As of late June, Freddie Mac began phasing out the appraisal step from its lenders’ approval process for certain refinancings. However, the agency expects to remove the requirement for mortgages on some home purchases as well in the near future.
Fannie Mae, for its part, has quietly offered no-appraisal refinancings for several months. It, too, is expected to eliminate the requirement for some home purchases. Instead of having lenders send an appraiser out to look at each property, Fannie Mae confirmed it plans to rely on its database of more than 23 million appraisal reports, along with proprietary analytics, to value many of the homes it is refinancing.
Good News, Right?
The move to appraisal-free mortgages, at least in some transactions, addresses a major friction point in the settlement process. It eliminates the need for an appointment to see the property and the wait for the report. For Loan Officers, it will remove the liability of being held responsible for the accuracy of these valuations.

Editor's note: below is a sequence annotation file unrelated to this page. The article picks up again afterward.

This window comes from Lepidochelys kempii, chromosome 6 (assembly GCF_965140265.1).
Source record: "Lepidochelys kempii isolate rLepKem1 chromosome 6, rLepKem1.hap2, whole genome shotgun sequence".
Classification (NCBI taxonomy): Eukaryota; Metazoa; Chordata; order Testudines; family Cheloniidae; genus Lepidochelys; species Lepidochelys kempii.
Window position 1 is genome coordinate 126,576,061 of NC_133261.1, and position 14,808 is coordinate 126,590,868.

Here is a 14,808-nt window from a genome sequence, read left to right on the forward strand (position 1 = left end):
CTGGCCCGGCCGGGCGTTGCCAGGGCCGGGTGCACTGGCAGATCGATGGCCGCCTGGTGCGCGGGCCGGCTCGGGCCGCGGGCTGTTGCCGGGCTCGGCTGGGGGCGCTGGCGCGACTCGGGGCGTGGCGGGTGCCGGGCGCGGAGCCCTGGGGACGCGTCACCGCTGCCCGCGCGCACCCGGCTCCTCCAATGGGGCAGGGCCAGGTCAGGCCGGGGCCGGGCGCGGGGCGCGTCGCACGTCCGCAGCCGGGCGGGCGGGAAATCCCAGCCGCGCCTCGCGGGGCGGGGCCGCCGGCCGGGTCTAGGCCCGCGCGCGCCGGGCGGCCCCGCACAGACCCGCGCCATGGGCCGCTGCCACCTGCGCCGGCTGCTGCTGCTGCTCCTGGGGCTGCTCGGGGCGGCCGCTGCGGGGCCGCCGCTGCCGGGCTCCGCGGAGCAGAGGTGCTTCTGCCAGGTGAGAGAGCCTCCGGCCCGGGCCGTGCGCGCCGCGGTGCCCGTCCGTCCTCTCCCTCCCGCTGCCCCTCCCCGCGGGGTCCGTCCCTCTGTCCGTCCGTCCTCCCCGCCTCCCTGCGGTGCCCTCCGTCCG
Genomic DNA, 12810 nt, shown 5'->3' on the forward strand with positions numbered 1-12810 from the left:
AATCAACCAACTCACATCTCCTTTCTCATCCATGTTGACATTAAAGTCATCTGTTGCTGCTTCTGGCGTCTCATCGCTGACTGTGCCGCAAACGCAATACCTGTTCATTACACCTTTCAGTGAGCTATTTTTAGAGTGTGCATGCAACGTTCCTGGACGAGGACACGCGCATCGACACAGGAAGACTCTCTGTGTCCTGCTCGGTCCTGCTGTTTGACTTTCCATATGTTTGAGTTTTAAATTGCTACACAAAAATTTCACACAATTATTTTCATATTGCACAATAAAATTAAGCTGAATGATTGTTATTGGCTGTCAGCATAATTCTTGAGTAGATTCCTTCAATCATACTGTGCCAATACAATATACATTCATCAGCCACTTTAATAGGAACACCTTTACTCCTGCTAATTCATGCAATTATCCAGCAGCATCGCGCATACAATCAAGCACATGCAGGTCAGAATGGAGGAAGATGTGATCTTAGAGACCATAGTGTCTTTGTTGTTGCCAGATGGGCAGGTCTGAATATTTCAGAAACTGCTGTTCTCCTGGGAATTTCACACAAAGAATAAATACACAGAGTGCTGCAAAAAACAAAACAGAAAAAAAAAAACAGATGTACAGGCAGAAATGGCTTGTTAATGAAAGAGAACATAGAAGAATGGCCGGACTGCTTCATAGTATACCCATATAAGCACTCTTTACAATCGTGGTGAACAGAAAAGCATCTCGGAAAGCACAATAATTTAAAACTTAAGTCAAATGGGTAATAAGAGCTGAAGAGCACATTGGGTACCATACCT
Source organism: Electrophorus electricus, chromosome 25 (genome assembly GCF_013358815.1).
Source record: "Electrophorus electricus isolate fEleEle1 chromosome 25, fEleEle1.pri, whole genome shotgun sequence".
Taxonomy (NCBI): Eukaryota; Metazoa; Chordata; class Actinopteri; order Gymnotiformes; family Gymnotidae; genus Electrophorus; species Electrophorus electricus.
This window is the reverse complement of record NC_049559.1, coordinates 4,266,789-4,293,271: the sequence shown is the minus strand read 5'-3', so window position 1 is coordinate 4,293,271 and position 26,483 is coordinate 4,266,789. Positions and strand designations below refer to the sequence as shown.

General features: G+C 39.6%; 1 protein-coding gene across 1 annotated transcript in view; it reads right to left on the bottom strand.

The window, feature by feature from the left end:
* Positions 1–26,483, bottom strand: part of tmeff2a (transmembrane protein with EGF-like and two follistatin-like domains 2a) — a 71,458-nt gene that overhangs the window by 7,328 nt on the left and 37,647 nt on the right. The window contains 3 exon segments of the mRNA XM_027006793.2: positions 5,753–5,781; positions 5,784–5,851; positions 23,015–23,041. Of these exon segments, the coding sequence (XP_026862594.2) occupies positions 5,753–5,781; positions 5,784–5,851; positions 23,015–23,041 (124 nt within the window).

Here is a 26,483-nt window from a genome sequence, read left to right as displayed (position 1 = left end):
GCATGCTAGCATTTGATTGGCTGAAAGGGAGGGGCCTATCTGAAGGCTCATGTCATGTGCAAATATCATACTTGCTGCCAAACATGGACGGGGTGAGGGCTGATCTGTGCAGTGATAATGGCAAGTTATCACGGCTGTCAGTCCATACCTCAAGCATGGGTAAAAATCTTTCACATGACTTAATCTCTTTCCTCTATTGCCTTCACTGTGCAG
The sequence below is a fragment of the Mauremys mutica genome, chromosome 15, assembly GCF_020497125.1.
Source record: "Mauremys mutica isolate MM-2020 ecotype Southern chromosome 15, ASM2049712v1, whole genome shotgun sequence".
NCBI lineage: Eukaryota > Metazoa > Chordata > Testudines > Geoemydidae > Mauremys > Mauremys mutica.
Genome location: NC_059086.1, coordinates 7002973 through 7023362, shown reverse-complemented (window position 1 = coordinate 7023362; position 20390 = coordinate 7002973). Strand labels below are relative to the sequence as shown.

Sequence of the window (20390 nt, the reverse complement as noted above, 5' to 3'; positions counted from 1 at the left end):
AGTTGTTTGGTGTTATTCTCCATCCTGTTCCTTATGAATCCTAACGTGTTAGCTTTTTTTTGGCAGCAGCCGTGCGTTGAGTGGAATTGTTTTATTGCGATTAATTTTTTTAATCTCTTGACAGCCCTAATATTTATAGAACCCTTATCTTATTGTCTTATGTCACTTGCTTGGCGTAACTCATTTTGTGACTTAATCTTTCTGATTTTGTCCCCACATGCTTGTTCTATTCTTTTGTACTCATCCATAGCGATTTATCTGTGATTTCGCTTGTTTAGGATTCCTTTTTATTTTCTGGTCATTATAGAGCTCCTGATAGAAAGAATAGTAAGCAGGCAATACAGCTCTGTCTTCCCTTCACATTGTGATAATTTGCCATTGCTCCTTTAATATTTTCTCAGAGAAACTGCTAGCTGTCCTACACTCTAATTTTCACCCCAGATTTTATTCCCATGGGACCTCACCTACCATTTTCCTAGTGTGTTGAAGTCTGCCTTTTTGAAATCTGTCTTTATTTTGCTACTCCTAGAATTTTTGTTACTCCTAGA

Homebuyers will see an immediate savings of a few hundred dollars at closing, if an appraisal is not needed. However, it also means they no longer have an objective third party physically viewing the property and confirming that they are getting what they thought they were paying for. Instead, your buy-side clients may need to count even more heavily on the inspection phase of the purchase for reassurance that no adjustments to the purchase contract are needed.
For clients who are selling, it's unclear whether the elimination of appraisals will help close the gap between what a homeowner thinks their property is worth and its appraised value. In fact, the gap could widen further in cases where a homeowner has addressed some of the issues that tempered its value at its last appraisal. In older neighborhoods, for instance, this could be an issue. While each home may offer the same square footage, there can be drastic differences regarding maintenance and improvements when you step inside. These could include custom closets, efficient lighting, and climate control, as well as updates to bathrooms, kitchens, basements, and backyards. These enhancements could throw off the algorithms. It’s unclear whether clients will be able to appeal decisions.
When There Is a Difference
What will not change is the nature of your role when there is a pricing mismatch that delays the mortgage approval. When that happens, you may still need to explain possible options and work toward a renegotiation. While the shift to appraisal-free mortgages may disrupt the industry, it’s likely your role as a mediator may intensify.